Stormwater drainage on private property
Stormwater run-off and drainage can be a source of problems for some residents, especially if they believe the water is coming from another property. Council understands that this can create friction between neighbours.
When the council will take action.
Council will investigate and take action on stormwater drainage complaints only where it relates to the flow of surface water from one property across the common land boundary onto another property, and where the following criteria have been met:
- evidence shows that the water has caused or is likely to cause significant soil erosion or physical damage to a building on the other land
- surface water has been directed to and/or concentrated in a particular area by a man-made structure or drain
- Surface water is the result of defective roof drainage from a dwelling or outbuilding.
How to report a stormwater drainage issue
When reporting a stormwater drainage issue on private land, please include the following information:
- Describe what is occurring
- When did it occur and on how many past occasions
- Have you made contact with Council about this issue previously
- What is the source on the neighbouring land that is causing the problem
- Describe how your land and/or building are being damaged. (include a written report from a suitably qualified person stating the land or building is likely to or is being damaged)
- Have you obtained professional advice as to the source of the stormwater issue
- Have you liaised with your neighbour to address this matter
- Have you sought advice or initiated mediation with your neighbour through the Community Justices Centre
- Do you have photos of the stormwater problem as it is occurring (include photos)
When the council will not take action
Officers have the discretion to take no action in circumstances where:
- the surface water is natural run-off from the property (or properties above) due to the topography and isn't being redirected in any manner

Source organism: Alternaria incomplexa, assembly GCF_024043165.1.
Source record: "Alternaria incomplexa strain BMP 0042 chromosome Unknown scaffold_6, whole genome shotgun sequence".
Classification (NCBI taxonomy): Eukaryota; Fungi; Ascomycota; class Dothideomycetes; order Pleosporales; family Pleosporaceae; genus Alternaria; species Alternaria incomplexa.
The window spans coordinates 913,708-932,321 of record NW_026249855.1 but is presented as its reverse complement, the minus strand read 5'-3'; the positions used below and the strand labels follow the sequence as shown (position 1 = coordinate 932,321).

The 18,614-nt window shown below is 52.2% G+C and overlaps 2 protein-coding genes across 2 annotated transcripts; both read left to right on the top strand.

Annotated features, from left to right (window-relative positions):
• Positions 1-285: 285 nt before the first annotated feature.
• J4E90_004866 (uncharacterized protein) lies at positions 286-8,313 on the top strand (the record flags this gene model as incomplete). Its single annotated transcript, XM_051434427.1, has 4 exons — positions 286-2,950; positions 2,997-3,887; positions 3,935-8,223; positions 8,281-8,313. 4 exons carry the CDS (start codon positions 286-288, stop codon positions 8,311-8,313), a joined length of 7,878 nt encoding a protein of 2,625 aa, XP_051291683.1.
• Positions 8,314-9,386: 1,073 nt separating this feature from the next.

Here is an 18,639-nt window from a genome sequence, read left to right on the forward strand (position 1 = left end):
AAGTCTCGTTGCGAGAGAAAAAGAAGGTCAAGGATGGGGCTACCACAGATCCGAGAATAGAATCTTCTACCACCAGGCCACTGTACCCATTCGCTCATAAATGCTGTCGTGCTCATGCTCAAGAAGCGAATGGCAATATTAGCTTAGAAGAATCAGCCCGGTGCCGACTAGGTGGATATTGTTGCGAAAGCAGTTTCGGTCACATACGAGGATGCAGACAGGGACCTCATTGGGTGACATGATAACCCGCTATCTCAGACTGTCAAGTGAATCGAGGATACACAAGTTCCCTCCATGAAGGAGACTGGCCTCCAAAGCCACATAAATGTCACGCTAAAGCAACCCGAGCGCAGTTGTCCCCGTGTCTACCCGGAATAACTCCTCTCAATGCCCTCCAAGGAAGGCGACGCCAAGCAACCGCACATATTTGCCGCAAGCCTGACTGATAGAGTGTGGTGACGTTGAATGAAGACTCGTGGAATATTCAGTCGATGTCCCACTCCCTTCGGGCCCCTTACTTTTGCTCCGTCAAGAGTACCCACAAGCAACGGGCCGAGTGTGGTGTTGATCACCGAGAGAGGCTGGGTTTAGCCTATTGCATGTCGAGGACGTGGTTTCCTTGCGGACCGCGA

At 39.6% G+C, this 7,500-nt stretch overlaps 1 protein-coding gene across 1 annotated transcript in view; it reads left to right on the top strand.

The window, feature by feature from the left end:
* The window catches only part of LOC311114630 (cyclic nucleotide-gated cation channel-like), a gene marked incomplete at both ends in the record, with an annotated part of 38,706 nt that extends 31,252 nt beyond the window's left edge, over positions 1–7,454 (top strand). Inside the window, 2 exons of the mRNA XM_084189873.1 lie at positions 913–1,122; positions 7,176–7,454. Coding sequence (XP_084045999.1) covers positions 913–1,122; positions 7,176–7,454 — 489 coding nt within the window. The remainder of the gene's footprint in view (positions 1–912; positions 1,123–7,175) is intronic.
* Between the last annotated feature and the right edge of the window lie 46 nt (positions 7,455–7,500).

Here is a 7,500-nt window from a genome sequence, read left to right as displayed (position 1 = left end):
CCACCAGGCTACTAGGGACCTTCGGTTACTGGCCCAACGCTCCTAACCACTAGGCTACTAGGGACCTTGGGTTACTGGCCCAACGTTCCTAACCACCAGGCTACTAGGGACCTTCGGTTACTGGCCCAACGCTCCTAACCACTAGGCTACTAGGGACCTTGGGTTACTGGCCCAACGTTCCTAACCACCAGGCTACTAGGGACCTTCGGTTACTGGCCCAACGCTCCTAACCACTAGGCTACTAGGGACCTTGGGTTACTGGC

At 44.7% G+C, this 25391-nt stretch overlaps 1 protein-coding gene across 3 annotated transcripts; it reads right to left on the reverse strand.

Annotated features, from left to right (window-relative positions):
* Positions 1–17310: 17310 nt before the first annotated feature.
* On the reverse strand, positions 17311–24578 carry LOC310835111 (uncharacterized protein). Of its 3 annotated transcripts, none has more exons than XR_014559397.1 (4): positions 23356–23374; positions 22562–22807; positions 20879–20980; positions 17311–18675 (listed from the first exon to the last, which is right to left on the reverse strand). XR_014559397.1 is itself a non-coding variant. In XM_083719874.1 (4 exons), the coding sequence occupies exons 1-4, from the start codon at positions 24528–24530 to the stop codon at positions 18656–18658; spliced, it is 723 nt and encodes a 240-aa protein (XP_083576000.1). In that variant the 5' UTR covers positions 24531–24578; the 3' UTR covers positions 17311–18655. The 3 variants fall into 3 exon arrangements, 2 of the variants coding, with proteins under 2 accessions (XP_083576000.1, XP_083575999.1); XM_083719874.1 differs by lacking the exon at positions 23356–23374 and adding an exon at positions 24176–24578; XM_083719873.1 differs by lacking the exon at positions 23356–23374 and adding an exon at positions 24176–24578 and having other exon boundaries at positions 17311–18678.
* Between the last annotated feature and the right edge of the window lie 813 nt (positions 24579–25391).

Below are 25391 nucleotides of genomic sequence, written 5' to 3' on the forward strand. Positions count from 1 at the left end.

- surface water is flowing down existing hard surface areas such as driveways, tennis courts, concrete slabs or paved areas
- the location of a dwelling or outbuilding impacts on surface run-off
- surface water run-off occurs only in periods of exceptionally heavy rain
- the run-off is from new development work that is the subject of a development consent and has been constructed in accordance with that consent
- The drainage problem involves discharges from defective or blocked private inter-allotment drainage easement.
Please note: Private inter-allotment easements are the responsibility of the property owners who are burdened by and/or benefited by the easement.
If you're a living on a sloping site, you should be aware that natural surface water will flow down the slope following the contours of the block. Unless the cause of the surface water meets the criteria above, you have responsibility to install surface water controls. Any diversion of surface water must be carried out in a way that doesn't have a detrimental impact on any other properties further down the slope.
Seepage water is the responsibility of individual property owners. Where sloping blocks have been excavated to obtain a flat yard or building site, seepage drains should be constructed to redirect water to a stormwater drainage system.
You should liaise with neighbours to address any problems. If possible, drainage easements can be created to direct water to a council stormwater drainage system.
If you wish to formally manage discussions, you may also consider contacting the Community Justice Centre. The centre offers free advice and mediation services and can be contacted on 1800 990 777 or through their website.